for the years 1955 and 1956. This may be due to the fact that Combs was busy helping to found the Virgin Islands Museum during
SERIES 4: AUTHOR'S COLLECTION OF SERIALS
AUTHOR'S COLLECTION OF SERIALS is the fourth series. Included are relatively obscure periodicals which contain published versions
of Combs' writing, as well as reviews of Combs' work. These items are arranged alphabetically by serial title.
SERIES 5: WRITINGS OF OTHERS
WRITINGS OF OTHERS is composed of Combs' small collection of what appears to be his friends' and students' writings. It is
arranged alphabetically by author.
SERIES 6: PHOTOGRAPHS
The final series, PHOTOGRAPHS, consists of both prints and negatives. Most of the images are snapshots of Combs' family and
friends, along with many scenes from the Virgin Islands.
Elisha Trammel (Tram) Combs, Jr. was born 25 September 1924 in Riverview, Alabama, the son of Elisha Trammel, a cotton mill
superintendent, and LaFaye Hunt Combs. Elisha Jr. was educated in Southern schools until 1936, when his family moved to San
As a young man, Tram was primarily interested in botany, physics, and chemistry. While serving in the U.S. Army Air Force
he attended University of Washington in 1943 and 1944. He received a certificate of professional competence in meteorology
from University of Chicago in 1945. Combs left the air force in 1946 after serving as a meteorologist and becoming a second
lieutenant. For the next two years he attended Harvard University, Massachusetts Institute of Technology (studying electronics
engineering) and the University of California, where he received an A.B. in physics in 1948.
From 1948-51 Combs worked as an oil chemist at the Tidewater-Associated Oil Company in Avon, California. Also during the late
1940's he began to write poetry under the guidance of Kenneth Rexroth, Lawrence Hart and Josephine Miles. Discovering his
inclination towards writing and the arts, Combs abruptly changed careers in 1948, becoming the owner and manager of Island
Studios, a photographic studio in the Bay Area.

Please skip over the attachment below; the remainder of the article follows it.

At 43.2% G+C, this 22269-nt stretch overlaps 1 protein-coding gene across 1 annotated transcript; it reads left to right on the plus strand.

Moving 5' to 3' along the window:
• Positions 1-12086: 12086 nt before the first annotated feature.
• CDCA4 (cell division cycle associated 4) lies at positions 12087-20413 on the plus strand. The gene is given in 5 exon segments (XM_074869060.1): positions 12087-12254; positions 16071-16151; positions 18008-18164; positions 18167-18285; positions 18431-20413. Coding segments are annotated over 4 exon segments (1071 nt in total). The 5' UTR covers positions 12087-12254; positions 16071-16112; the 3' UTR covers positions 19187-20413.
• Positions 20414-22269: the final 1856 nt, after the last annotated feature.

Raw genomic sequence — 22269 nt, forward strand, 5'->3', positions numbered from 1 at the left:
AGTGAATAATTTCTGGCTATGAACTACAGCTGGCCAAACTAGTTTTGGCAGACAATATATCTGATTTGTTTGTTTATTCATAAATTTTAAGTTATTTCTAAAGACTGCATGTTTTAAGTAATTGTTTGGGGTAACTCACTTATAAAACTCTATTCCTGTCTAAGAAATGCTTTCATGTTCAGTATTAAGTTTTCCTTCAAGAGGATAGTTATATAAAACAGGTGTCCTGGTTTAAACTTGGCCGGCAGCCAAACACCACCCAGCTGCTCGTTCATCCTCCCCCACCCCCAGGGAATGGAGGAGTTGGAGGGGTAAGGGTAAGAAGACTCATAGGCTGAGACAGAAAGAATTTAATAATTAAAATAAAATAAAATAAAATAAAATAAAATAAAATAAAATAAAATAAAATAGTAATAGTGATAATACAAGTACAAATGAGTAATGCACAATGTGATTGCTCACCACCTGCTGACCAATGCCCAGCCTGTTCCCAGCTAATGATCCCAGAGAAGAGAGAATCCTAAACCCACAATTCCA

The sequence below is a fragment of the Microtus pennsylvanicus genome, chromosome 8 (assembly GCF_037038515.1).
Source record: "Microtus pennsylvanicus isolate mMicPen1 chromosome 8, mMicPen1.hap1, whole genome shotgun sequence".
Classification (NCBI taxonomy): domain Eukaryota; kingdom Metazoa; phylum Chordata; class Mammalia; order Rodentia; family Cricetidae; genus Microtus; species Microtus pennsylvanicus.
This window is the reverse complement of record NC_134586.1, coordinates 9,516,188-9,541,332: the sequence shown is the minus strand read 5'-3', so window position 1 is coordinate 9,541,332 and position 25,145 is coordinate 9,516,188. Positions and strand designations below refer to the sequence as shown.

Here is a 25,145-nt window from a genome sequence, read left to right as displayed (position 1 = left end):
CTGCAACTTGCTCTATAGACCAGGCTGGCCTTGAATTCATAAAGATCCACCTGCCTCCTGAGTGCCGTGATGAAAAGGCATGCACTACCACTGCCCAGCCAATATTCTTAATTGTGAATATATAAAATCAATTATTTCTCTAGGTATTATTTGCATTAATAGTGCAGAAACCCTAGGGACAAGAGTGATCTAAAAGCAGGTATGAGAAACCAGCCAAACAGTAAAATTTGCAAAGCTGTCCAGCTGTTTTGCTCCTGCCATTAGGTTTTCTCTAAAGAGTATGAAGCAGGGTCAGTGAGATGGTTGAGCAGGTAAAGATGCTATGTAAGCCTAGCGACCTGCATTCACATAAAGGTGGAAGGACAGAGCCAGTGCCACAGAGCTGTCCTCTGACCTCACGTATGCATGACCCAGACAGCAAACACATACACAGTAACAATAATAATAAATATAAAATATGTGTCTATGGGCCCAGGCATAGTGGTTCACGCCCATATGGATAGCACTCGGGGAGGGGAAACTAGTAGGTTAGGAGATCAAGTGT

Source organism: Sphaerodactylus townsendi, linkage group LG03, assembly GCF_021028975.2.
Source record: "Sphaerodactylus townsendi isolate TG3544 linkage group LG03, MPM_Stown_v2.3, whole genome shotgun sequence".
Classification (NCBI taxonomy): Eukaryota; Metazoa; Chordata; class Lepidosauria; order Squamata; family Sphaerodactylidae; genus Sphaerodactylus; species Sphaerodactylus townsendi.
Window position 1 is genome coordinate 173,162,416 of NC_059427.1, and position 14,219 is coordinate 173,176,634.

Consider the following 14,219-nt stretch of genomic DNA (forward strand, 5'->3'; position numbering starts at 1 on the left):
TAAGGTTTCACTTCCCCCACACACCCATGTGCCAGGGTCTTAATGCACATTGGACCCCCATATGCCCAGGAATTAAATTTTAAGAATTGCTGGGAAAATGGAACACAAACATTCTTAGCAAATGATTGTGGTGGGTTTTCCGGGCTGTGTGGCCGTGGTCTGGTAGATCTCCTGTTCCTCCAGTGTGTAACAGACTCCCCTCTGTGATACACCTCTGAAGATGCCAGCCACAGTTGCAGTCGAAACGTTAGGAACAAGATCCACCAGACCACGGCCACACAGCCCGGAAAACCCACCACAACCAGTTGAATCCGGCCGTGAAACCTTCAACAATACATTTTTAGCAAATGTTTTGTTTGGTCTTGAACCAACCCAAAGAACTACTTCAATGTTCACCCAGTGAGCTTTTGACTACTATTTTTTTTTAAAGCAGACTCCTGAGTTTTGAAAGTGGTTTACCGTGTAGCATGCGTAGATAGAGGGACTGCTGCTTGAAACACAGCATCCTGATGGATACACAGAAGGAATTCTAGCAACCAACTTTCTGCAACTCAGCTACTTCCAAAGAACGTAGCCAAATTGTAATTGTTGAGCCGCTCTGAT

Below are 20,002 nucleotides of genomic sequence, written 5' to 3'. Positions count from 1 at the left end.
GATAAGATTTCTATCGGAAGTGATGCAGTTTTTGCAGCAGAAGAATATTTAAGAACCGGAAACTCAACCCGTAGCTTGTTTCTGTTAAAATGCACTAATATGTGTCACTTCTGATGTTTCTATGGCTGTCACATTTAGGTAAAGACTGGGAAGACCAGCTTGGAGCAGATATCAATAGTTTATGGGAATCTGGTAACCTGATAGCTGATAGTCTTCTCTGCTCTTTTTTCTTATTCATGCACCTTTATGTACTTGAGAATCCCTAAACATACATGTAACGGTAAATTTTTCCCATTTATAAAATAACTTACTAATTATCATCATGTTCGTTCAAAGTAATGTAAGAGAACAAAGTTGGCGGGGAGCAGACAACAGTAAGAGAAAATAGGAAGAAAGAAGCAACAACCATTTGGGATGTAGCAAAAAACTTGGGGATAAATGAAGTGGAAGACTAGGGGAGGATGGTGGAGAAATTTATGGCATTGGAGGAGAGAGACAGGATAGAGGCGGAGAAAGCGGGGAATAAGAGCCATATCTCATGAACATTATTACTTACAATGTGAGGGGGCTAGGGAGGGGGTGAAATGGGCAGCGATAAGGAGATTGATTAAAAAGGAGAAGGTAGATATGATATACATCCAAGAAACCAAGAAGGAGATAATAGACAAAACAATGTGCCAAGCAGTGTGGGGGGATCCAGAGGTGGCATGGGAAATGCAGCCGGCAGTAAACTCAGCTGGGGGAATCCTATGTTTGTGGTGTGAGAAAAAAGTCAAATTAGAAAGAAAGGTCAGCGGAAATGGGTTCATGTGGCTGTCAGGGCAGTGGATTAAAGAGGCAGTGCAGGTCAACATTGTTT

In 1951 Combs moved to St. Thomas, Virgin Islands. There, using his talents as a bibliophile, linguist, and poet, he managed
and owned Tram Combs Books - a bookshop specializing in the literature and history of middle and southern Americas. Combs
also involved himself in community, cultural and political activities in St. Thomas. He served as a founder and trustee of
the Virgin Islands Art Museum (1955-56), helped to develop a Boy Scouts of America chapter, worked on building a local Society
for the Prevention of Cruelty to Animals, and participated in disaster relief work. He was an active member of the Gay literary
community, both in the Virgin Islands and the U.S., and he regularly submitted articles and suggestions to Gay periodicals
Mattachine Review and
Combs earned the respect of noted contemporary poets such as Kenneth Rexroth and William Carlos Williams -- both of whom wrote
forewords to Combs' first book. However, Combs' writing never received public acclaim or commercial success. Some critics
complained of his verse's sentimental tone, overabundance of private references, and modifying clauses. Others praised his
verbal compression, his unusual typography, his detailed attention to nature and fellow human beings, and his honest, intense,
but quiet voice. As William Carlos Williams wrote, "It is in the construction of a verse about an island sunset, that the
reader will find what is hidden for him there; not what he thinks he will find but something surprising, amazingly simple
and altogether delightful."
Tram Combs Papers, MSS 123. Mandeville Special Collections Library, UCSD.
COLLECTION STORED OFF-SITE: ALLOW ONE WEEK FOR RETRIEVAL OF MATERIALS
Publication rights are held by the creator of the collection.
Subjects and Indexing Terms
American poetry--20th century
Gay liberation movement--United States
Photographic prints -- 20th Century.
Virgin Islands of the United States -- Photographs